"The most important aim of all physical science is this: to recognize unity in diversity, to comprehend all the single aspects as revealed by the discoveries of the last epochs, to judge single phenomena separately without surrendering their bulk, and to grasp Nature's essence under the cover of outer appearances."
Humboldt soon adds that Cosmos signifies both the “order of the world, and adornment of this universal order.” Thus, there are two aspects of the Cosmos, the “order” and the “adornment.” The first refers to the observed fact that the physical universe, independently of humans, demonstrates regularities and patterns that we can define as laws. Adornment, however, is up to human interpretation. To Humboldt, Cosmos is both ordered and beautiful, through the human mind. He created a dynamic picture of the universe that would continually grow and change as human conceptions of nature and the depth of human feeling about nature enlarge and deepen.
To represent this double-sided aspect of Cosmos, Humboldt divided his book into two parts, with the first painting a general “portrait of nature.” Humboldt first examines outer space – the Milky Way, cosmic nebulae, and planets – and then proceeds to the Earth and its physical geography; climate; volcanoes; relationships among plants, animals, and mankind; evolution; and the beauty of nature. In the second part, on the history of science, Humboldt aims to take the reader on an inner or “subjective” journey through the mind. Humboldt is concerned with “the difference of feeling excited by the contemplation of nature at different epochs,” that is, the attitudes toward natural phenomena among poets, painters, and students of nature through the ages. The final three volumes are devoted to a more detailed account of scientific studies in astronomy, the Earth's physical properties, and geological formations. On the whole, the final work followed the scheme of the Berlin lectures reasonably faithfully.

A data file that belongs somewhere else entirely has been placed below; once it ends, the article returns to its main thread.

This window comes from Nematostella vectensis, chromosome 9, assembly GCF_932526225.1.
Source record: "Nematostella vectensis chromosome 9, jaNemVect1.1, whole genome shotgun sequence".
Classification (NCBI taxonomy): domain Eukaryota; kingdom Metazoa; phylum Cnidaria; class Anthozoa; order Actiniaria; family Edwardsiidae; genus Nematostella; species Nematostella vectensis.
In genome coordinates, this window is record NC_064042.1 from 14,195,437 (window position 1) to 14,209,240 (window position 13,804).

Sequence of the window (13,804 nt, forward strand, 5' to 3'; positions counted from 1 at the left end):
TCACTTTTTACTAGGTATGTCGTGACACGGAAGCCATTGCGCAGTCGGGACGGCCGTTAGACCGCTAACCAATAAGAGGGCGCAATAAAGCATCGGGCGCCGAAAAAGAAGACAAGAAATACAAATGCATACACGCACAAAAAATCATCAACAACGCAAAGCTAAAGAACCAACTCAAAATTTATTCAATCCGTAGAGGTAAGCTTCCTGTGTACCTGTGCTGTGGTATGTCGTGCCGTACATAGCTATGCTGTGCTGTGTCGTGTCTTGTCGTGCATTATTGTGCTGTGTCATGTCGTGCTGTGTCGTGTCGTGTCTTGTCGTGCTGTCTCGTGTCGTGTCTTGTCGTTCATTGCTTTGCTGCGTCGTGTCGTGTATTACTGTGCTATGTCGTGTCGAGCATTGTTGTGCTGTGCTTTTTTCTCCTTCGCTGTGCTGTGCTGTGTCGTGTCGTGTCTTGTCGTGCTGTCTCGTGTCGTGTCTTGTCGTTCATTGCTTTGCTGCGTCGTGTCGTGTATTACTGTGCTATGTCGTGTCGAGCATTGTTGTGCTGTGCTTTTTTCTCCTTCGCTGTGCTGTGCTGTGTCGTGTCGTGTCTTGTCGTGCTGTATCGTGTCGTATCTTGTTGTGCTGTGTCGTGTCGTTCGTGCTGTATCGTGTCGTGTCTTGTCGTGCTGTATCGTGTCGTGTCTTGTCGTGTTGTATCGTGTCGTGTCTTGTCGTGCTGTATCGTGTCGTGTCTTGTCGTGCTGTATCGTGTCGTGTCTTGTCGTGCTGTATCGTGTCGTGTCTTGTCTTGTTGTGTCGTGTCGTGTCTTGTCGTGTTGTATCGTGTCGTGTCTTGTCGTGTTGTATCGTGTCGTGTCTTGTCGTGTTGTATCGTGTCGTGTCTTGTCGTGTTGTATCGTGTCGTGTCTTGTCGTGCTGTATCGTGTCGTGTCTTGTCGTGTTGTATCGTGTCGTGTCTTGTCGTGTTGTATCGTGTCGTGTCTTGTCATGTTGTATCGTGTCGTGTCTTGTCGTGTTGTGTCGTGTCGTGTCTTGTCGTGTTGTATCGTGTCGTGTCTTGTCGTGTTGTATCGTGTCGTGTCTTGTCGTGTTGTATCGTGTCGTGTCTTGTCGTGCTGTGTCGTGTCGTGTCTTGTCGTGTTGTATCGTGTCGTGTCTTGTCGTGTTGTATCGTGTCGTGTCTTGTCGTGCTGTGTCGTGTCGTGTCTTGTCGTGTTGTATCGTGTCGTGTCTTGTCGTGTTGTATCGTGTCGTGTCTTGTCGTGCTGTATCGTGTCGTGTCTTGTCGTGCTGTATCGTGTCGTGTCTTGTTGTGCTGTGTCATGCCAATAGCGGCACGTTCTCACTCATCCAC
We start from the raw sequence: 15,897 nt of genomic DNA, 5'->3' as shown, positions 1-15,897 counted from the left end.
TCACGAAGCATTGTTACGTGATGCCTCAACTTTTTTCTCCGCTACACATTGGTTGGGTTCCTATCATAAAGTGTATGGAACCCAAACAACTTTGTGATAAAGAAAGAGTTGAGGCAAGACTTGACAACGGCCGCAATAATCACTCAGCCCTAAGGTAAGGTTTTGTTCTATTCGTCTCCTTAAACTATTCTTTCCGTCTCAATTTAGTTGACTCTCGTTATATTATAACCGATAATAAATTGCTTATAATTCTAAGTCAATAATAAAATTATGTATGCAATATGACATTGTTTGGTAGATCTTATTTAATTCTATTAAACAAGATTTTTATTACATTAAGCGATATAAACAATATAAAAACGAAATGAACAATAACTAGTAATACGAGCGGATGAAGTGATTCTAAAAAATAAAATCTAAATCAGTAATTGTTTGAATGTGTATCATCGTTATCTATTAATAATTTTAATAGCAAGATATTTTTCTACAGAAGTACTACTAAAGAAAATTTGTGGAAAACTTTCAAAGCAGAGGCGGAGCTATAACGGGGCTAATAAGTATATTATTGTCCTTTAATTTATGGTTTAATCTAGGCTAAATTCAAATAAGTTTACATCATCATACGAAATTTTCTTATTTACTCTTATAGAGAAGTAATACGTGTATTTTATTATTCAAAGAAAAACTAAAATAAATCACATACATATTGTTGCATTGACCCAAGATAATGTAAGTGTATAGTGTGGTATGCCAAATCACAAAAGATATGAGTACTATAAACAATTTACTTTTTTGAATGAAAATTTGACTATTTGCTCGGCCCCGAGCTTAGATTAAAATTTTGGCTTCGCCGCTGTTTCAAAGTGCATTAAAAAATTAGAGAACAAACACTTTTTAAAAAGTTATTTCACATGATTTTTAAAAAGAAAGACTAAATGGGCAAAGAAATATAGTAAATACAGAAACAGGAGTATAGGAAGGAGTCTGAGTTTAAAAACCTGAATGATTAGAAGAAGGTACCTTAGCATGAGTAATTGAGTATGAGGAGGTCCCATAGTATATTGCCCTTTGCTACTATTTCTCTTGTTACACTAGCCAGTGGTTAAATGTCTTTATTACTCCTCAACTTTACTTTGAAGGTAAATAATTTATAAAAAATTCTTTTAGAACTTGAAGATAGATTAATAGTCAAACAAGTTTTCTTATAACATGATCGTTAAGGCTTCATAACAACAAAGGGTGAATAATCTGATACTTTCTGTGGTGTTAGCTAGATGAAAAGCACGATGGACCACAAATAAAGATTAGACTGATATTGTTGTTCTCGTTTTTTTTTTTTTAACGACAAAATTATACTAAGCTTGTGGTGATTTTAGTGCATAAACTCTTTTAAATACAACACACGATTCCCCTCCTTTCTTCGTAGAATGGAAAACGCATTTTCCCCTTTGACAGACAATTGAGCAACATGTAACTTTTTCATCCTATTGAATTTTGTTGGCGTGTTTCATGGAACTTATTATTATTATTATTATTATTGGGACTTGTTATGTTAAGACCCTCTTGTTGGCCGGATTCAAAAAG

In the book Humboldt provided observations supporting the elevation crater theory of his friend Leopold von Buch. The theory in question intended to explain the origin of mountains and retained some popularity among geologists into the 1870s.
Response to CosmosEdit
Cosmos was considered to be both a scientific and literary achievement, immensely popular among nineteenth-century readers. Although the book bore the daunting subtitle of A Sketch of a Physical Description of the Universe, and had an index that ran to more than 1,000 pages, the first volume sold out in two months, the work was translated into all major languages and sold hundreds of thousands of copies. Humboldt's publisher claimed: "The demand is epoch-making. Book parcels destined for London and St. Petersburg were torn out of our hands by agents who wanted their orders filled for the bookstores in Vienna and Hamburg." 
Cosmos largely enhanced Humboldt's reputation in his own lifetime, not only in his own country but throughout Europe and America. Its enthusiastic reception in England, where it came out in the Bohn Scientific Library in a translation by Elizabeth Leeves, particularly surprised him. The reviews were gushing in praise of both the author and his work.